For less serious problems like a loose gas cap, you can safely drive for a few days until you can make the repair. However, it's best to address even minor issues quickly to prevent them from escalating over time.
If the check engine light is accompanied by other warning lights or concerning symptoms, you should stop driving right away. For example, low oil pressure, overheating, or flashing check engine light require immediate attention to avoid destroying your engine.
Here are some guidelines on when it's okay to keep driving and when you need to stop right away:
Green Light to Keep Driving
- No other symptoms or warning lights
- Engine running smoothly
- Normal temperature gauge reading
- Recent repair work done
- Gas cap loose or needs replacement
Red Light to Stop Driving
- Overheating warning light/high temperature
- Low oil pressure warning
- Reduced engine power message
- Flashing check engine light
- Strange noises or smells
- Visible smoke or leaks
Use your best judgment based on the situation. When in doubt, have your vehicle towed or serviced rather than risking thousands in repairs by continued driving. Addressing the issue early provides peace of mind that you're not causing catastrophic damage.
How Long Can You Drive with Check Engine Light On?
Many people wonder how long they can safely drive once the check engine light pops up. As a general rule, the sooner you can diagnose and repair the problem, the better. Driving for long periods with a known issue that causes the warning light risks further damaging related components.
However, if your vehicle seems to be running fine otherwise, here are general guidelines for maximum recommended driving distances with the check engine light illuminated:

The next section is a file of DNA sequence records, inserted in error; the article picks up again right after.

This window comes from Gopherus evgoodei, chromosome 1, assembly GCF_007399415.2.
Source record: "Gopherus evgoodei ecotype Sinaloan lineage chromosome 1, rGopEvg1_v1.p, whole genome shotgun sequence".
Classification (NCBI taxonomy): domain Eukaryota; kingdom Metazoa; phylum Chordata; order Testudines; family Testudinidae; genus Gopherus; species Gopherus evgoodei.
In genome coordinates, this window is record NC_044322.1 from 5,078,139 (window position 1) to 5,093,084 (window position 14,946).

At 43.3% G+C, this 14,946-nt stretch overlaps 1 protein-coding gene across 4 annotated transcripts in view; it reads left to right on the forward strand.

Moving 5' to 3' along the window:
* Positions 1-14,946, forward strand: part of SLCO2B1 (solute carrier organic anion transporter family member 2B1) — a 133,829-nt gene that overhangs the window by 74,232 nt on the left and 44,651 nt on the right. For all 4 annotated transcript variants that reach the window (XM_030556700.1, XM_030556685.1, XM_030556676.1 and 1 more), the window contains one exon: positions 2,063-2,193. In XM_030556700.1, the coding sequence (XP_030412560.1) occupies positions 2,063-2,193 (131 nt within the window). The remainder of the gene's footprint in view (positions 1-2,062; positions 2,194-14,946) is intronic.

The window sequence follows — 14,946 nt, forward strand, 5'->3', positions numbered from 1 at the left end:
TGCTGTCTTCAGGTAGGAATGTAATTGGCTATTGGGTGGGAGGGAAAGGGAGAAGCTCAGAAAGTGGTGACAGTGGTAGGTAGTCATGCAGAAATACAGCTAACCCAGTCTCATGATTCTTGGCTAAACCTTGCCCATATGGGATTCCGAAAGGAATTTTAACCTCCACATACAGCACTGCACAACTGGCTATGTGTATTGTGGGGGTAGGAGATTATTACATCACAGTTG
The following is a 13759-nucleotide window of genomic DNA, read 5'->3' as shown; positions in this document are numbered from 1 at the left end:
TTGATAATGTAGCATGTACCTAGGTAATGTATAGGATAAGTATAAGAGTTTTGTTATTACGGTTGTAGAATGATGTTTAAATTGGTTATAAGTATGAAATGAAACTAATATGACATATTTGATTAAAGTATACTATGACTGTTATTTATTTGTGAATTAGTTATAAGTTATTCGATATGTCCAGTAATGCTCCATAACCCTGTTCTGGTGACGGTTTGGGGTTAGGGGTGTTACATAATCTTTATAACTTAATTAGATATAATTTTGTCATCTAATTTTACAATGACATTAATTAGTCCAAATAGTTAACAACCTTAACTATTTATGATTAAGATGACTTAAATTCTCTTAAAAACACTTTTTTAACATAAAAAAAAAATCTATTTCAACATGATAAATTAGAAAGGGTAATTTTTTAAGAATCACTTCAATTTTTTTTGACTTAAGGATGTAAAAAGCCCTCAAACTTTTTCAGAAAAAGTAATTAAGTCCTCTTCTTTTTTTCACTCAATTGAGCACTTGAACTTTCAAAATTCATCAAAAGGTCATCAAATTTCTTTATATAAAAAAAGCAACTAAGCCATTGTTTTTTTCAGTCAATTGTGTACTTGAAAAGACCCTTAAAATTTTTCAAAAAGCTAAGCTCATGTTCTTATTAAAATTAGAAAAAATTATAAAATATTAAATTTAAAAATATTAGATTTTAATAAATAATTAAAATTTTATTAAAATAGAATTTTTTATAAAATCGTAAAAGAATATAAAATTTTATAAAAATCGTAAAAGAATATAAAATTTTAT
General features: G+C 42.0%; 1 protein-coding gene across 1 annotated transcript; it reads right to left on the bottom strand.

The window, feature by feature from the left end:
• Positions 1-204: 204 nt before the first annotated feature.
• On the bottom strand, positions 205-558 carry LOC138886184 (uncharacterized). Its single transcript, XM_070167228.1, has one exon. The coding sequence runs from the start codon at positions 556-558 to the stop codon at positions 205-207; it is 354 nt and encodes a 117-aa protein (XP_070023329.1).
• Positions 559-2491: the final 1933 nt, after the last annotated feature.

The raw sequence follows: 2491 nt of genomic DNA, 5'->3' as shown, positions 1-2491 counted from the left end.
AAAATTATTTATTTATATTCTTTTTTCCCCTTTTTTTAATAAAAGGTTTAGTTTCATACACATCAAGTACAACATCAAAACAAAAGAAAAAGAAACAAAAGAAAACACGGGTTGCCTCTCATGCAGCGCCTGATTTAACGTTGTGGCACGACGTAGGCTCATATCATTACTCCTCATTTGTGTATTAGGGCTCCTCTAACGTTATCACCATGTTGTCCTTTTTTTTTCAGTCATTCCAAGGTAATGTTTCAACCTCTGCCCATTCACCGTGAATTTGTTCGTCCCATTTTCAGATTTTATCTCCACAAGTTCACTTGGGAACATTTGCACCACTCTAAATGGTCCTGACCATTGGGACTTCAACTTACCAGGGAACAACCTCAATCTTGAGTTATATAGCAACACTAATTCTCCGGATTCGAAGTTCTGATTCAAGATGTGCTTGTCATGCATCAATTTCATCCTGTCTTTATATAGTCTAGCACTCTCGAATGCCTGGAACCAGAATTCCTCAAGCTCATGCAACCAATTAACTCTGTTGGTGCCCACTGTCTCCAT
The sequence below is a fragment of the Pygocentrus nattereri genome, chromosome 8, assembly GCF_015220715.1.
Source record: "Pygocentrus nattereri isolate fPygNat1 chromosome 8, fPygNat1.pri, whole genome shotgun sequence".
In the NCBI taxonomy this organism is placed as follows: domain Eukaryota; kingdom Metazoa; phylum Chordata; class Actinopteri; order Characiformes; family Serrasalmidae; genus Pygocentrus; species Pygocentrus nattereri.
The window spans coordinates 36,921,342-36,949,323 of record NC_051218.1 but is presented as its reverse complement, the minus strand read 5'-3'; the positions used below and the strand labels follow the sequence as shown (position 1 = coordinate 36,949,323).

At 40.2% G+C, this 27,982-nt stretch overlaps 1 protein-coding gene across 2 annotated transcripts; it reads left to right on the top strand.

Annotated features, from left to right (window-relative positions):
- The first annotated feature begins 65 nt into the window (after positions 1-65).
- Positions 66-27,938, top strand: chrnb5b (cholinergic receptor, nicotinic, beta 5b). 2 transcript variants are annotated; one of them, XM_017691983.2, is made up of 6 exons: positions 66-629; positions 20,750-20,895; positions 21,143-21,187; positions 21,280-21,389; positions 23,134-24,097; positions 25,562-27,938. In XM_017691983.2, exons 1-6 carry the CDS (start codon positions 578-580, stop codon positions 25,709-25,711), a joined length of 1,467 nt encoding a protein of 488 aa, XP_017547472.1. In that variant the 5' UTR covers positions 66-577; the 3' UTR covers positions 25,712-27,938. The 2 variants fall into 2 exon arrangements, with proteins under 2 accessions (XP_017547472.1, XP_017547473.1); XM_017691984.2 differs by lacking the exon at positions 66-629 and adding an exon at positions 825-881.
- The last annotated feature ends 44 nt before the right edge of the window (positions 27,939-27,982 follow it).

- Gas cap issue - 200 miles
- Oxygen sensor problem - 500 miles
- Spark plug or wire issue - 500 miles
- Catalytic converter problem - 150 miles
- Engine misfire - 50 miles
- Flashing check engine light - Do not drive, tow vehicle
Keep in mind these recommendations assume no other performance symptoms or warning lights beyond just the steady check engine light. Extensive driving with a catalytic converter, oxygen sensor, or misfire problem can lead to very pricey repairs. Check with your mechanic for tailored advice based on your specific situation.
Top Causes of Intermittent Check Engine Light
In some cases, the check engine light doesn't stay on, but rather flickers on and off intermittently. This can happen with electrical issues that prevent the light from illuminating until the connection is restored. Intermittent check engine lights point to wiring harness, computer, or sensor problems.
Here are some typical causes of an intermittent check engine light:
- Loose wiring harness connection
- Faulty computer or ECU
- Corroded or loose wiring
- Weak ignition coil
- Dirty mass airflow sensor
- Bad crankshaft sensor
- Vacuum leaks
- Defective thermostat
Diagnosing an intermittent light can be tricky. The mechanic may need to take your car for a road test when the light is on to properly scan diagnostic codes. Reliably replicating the issue is key.
Keep notes on exactly when the intermittent light illuminates during your driving. This helps the mechanic narrow down the electrical or sensor fault. Addressing an intermittent light prevents getting stranded when the light finally stays on for good.
The Bottom Line on Check Engine Lights
While it can be alarming seeing your check engine light come on, it is designed to alert you early on about problems under the hood. This provides an opportunity to address small issues before they snowball into major repair bills.
Use the warning light as a chance to be proactive about your vehicle's health. Diagnose the cause, make necessary repairs promptly, and take action at the first sign of trouble to avoid breakdowns and expensive damage. With proper care when the check engine light appears, your car can keep running smoothly for many more miles down the road.